Shopping for a new Chevrolet Impala? MSRP: $26,725 - $35,770
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|LS 4dr Sedan||Gas I4, 2.5L||Front Wheel Drive||$ 25,789||$ 26,725|
|LT 4dr Sedan||Gas I4, 2.5L||Front Wheel Drive||$ 27,671||$ 28,975|
|LT 4dr Sedan||Gas/Ethanol V6, 3.6L||Front Wheel Drive||$ 28,602||$ 29,950|
|LTZ 4dr Sedan||Gas/Ethanol V6, 3.6L||Front Wheel Drive||$ 33,802||$ 35,770|
The Chevrolet Impala has been so mediocre for so long, it's nearly impossible to imagine it as new, as improved, or as any other buzzword sure to show up in a TV ad or a sponsored Tweet.
Well, it is new. It is improved. It's excellent, actually. And the 2014 Impala now pulling into showrooms is such a departure from the cut-rate fleet model we've known for nearly a decade, it might want to retain counsel and look into a parental liberation.
The tenth-generation Impala nullifies the old one almost completely--except for the fact that the old car will still be built, only for fleets. The new one? It's a sea change in style, in feature and safety content, and most convincingly, in the way it nails the balance of comfort and handling without getting too lazy or harsh.
Now made from the same gear as the Buick LaCrosse, and built alongside the Chevy Volt in Hamtramck, Michigan, the 2014 Impala wears some crisply themed sheetmetal that we'd like to see more of on the smaller, less fortunate Malibu. The Impala's cues and details hit the high points the Malibu misses, without the misguided Camaro references in back and with assertiveness all over its front end. There's some CLS in its rear quarters, where the design really gels, even if it's fairly close to the same passages on the LaCrosse. The cabin? Give it some chamomile. The concept is high--like the Maxima, the Impala shaves away unneeded dash below a beltline--but the chorus of lines and textures and materials needs a more muted approach, or at least fewer cutlines.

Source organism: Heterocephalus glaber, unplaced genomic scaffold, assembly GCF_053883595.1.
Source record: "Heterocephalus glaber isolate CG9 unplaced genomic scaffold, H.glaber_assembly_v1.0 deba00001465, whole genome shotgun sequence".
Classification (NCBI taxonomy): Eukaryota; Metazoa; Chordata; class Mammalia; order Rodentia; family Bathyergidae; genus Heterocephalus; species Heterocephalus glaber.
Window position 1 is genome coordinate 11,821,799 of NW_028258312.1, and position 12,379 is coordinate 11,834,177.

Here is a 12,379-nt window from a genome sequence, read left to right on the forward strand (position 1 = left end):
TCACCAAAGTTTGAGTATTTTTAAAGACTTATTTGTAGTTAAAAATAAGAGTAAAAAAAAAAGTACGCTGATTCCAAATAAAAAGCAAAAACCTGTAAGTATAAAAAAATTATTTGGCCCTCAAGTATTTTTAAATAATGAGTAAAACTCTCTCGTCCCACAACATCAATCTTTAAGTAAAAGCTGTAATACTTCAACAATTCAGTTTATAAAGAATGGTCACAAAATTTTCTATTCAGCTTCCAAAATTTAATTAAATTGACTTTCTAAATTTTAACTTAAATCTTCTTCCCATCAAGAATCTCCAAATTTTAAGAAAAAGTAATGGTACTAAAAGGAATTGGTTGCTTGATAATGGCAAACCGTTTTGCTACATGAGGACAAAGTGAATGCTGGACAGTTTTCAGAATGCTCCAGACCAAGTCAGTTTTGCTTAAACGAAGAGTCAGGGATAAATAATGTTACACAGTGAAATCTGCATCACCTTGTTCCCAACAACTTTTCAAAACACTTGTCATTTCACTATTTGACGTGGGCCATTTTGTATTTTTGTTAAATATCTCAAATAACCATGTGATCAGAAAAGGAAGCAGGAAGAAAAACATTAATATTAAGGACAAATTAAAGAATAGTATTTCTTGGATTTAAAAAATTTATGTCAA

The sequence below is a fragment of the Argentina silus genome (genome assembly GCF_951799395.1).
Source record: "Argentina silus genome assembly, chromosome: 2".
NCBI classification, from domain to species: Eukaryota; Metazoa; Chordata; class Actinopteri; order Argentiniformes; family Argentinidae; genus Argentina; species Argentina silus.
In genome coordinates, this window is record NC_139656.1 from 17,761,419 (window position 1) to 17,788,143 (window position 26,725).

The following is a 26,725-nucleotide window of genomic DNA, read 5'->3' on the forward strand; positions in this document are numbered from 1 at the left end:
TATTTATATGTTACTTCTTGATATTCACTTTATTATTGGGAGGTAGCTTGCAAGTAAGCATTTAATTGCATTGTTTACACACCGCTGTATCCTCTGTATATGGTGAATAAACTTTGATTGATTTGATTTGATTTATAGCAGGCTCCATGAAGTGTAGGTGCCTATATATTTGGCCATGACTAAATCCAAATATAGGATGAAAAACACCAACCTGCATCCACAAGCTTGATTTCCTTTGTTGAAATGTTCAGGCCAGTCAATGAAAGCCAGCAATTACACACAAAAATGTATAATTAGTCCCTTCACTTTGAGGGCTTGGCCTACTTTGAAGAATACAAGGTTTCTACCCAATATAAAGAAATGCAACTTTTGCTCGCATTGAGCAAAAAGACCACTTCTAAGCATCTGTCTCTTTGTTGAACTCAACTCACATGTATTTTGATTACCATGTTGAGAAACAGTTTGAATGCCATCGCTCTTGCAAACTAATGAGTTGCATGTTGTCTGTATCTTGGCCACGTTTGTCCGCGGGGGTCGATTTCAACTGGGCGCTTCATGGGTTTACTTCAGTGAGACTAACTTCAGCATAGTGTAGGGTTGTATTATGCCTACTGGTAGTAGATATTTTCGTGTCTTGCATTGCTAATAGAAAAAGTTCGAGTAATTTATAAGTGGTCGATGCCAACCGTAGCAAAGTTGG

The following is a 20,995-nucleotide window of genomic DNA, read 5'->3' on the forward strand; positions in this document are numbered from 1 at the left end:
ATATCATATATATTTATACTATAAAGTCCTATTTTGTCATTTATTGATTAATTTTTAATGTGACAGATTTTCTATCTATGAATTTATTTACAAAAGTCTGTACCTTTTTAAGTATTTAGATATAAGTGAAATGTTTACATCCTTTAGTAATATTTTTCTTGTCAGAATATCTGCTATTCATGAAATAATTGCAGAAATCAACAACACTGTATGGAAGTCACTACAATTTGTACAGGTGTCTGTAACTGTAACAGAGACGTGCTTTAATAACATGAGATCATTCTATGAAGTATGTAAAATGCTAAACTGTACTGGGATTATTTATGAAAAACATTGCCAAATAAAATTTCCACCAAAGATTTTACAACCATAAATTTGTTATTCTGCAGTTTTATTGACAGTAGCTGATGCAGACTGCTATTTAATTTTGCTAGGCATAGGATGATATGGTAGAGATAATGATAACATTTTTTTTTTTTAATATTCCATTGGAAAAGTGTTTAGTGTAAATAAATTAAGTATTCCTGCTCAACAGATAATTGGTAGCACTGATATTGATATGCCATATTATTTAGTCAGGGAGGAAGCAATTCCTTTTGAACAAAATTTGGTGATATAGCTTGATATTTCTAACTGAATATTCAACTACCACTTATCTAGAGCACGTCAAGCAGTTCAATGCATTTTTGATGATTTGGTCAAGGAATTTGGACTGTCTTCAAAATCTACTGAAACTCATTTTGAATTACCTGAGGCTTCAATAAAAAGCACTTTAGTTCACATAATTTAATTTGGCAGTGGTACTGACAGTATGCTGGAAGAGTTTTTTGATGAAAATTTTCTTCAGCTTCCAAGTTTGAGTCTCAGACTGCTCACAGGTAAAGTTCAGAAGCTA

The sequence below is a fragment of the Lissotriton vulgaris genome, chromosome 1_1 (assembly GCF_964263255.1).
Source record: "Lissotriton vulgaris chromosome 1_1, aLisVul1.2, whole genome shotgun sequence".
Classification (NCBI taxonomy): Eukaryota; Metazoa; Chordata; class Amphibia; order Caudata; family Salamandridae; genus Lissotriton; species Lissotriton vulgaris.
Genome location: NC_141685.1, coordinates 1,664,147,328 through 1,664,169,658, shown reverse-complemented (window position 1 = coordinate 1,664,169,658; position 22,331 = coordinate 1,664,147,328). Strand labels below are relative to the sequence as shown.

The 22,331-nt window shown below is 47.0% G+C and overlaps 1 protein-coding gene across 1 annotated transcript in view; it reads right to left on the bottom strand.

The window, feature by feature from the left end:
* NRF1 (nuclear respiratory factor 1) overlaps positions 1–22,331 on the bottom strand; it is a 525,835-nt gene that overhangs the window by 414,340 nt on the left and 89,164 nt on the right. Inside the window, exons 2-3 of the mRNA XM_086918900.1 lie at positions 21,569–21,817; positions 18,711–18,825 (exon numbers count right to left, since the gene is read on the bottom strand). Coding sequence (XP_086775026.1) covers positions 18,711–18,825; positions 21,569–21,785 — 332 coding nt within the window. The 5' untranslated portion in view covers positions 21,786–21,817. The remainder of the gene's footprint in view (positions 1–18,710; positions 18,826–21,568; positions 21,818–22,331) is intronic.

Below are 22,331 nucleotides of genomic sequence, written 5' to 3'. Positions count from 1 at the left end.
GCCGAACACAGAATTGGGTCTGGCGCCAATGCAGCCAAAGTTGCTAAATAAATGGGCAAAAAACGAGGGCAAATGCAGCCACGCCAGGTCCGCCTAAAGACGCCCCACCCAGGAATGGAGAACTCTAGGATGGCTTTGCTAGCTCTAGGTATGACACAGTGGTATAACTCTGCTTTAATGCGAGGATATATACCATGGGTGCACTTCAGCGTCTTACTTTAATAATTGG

We've driven only the best Impala (we bet), the one with the V-6. The four-cylinders come later, with an emphasis on gas mileage. Base versions will carry a 2.5-liter four rated at 195 horsepower, while an Eco version will carry a version of GM's eAssist mild-hybrid technology, with a 182-hp, 2.4-liter gas four-cylinder boosted at times by battery power for an expected 35-mpg highway rating.
With the six, the Impala justifies its animal inspiration. It's powered by GM's latest 3.6-liter V-6, rated at 305 horsepower, coupled to a six-speed automatic with an aggressive torque converter that judders on occasion while it tries to conserve fuel. It's a mild distraction from the Impala's strong acceleration--0-60 mph in about 6.8 seconds--and from its thoughtfully composed handling. The ride's damped extremely well, even on the biggest 20-inch wheels and tires, and the Impala's electric steering never feels overly heavy or slow to react.
As a large sedan by the Feds' yardsticks, the Impala offers up more space than the best-selling four-doors, and it tops the Azera and Avalon for usable space, too. On paper it reads smaller than the Taurus in some ways, but the net volume inside is larger. The front seats are very supportive in either leather or mixed media, and space is vast through the back seat, except in headroom. We expected a little more, to be honest, and we should have it, given the flatness of the back bench. The trunk almost makes up for it, and almost matches the Taurus cubic foot for cubic foot.
The old-school Impala lagged in safety gear and crash-test scores, but the 2014 model has ten airbags and can be fitted with adaptive cruise control, blind-spot monitors, and parking sensors. A rearview camera is still an option on all but the LTZ, though.
Along with the safety technology, the Impala's infotainment systems get a thorough upgrade. Bluetooth audio streaming is now offered, as is navigation. Chevy's MyLink system controls the secondary features via an eight-inch touchscreen LCD--features like space for 60 favorites (radio stations, destinations, whatever) and a thousand personal contacts, connections for up to 10 Bluetooth devices, and a swipey interface that lets you choose where the icons rest, or which of four graphic skins you want it to wear.
The Impala arrives in showrooms in LS, LT and LTZ trims, with the V-6 versions the first to land. Prices range from $27,535 for the base model all the way to $41,000 if you're not careful--but a well-equipped V-6-powered Impala LT with a rearview camera and MyLink audio will run about $31,700.
- At long last, it's new
- A redefined look we'd like to see more of
- Strong V-6, even without the SS initials
- Balanced ride and handling
- 21st-century infotainment systems
- Four-cylinders won't be mileage champs
- Back seat's flat, and headroom isn't amazing
- Cockpit needs some chamomile
- Manual-shift switch is almost useless